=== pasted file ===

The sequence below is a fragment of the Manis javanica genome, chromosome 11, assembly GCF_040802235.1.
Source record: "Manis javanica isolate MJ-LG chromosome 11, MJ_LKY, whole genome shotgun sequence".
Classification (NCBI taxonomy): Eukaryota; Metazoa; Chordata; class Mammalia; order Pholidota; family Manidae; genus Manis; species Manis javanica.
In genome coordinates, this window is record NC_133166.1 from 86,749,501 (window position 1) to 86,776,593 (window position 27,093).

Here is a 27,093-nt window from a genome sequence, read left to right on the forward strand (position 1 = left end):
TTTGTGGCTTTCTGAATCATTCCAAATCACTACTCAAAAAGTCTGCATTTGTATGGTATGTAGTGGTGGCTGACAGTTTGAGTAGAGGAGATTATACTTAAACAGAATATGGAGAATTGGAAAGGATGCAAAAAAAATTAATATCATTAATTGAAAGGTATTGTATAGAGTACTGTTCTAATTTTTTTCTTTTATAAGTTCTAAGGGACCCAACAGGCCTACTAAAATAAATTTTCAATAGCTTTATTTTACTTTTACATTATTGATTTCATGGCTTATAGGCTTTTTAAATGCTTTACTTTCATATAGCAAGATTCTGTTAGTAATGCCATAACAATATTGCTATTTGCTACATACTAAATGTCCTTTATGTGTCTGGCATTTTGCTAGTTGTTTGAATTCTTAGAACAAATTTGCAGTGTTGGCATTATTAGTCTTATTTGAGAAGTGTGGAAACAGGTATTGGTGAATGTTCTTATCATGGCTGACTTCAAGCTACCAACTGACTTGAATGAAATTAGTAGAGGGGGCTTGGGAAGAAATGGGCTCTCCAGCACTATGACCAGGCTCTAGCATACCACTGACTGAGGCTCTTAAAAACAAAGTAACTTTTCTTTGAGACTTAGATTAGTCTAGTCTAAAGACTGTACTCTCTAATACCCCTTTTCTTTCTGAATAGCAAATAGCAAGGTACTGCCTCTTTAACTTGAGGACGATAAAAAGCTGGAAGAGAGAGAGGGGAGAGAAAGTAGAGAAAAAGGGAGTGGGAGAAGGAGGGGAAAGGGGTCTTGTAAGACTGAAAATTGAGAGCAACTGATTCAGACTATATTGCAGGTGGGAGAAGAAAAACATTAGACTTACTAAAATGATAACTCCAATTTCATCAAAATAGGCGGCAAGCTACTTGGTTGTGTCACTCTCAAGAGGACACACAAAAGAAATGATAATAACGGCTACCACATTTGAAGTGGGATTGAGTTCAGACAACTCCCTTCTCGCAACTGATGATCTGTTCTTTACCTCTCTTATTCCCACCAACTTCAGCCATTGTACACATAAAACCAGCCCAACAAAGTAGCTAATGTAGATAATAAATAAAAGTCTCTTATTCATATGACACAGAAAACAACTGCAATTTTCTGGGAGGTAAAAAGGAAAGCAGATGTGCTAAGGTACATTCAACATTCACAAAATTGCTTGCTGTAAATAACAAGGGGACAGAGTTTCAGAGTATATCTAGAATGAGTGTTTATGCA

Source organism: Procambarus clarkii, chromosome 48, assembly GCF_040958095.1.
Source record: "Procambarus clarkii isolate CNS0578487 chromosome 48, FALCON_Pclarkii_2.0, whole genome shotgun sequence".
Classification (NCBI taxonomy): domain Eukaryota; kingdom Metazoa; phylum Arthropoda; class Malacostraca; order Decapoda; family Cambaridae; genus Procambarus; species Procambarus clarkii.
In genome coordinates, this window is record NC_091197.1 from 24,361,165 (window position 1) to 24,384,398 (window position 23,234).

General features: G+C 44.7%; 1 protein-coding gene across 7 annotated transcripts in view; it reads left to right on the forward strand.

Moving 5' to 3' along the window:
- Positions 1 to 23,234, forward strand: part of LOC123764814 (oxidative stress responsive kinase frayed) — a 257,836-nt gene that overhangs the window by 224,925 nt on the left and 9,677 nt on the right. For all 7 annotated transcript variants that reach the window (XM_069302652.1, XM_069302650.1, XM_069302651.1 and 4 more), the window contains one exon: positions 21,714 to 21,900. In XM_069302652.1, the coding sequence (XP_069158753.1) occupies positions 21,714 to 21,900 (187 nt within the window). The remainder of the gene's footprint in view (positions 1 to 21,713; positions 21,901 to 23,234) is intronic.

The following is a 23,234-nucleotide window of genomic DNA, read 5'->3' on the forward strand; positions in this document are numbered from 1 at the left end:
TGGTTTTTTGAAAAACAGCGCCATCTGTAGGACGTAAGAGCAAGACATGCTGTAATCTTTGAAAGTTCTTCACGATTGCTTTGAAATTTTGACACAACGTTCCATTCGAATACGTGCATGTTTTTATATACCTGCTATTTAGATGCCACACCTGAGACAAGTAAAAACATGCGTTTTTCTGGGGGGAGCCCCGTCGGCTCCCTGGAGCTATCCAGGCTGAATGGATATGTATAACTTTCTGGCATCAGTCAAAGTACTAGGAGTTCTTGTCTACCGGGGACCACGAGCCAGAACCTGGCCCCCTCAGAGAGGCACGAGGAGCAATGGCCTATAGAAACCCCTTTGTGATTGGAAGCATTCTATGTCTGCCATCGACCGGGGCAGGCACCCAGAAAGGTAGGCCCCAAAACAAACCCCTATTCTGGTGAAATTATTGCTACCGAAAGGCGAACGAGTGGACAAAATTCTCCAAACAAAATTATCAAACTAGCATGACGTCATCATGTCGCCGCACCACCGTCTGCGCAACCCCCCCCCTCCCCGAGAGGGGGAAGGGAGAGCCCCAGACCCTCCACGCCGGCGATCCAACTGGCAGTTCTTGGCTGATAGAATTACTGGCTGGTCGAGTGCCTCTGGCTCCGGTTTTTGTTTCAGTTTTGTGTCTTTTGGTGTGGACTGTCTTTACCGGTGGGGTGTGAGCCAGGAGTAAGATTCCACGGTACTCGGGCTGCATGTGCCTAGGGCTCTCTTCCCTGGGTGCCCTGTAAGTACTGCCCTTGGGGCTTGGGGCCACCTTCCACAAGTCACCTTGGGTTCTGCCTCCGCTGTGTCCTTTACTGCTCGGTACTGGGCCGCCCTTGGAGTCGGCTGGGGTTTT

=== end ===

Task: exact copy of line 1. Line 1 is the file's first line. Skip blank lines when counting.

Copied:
The sequence below is a fragment of the Manis javanica genome, chromosome 11, assembly GCF_040802235.1.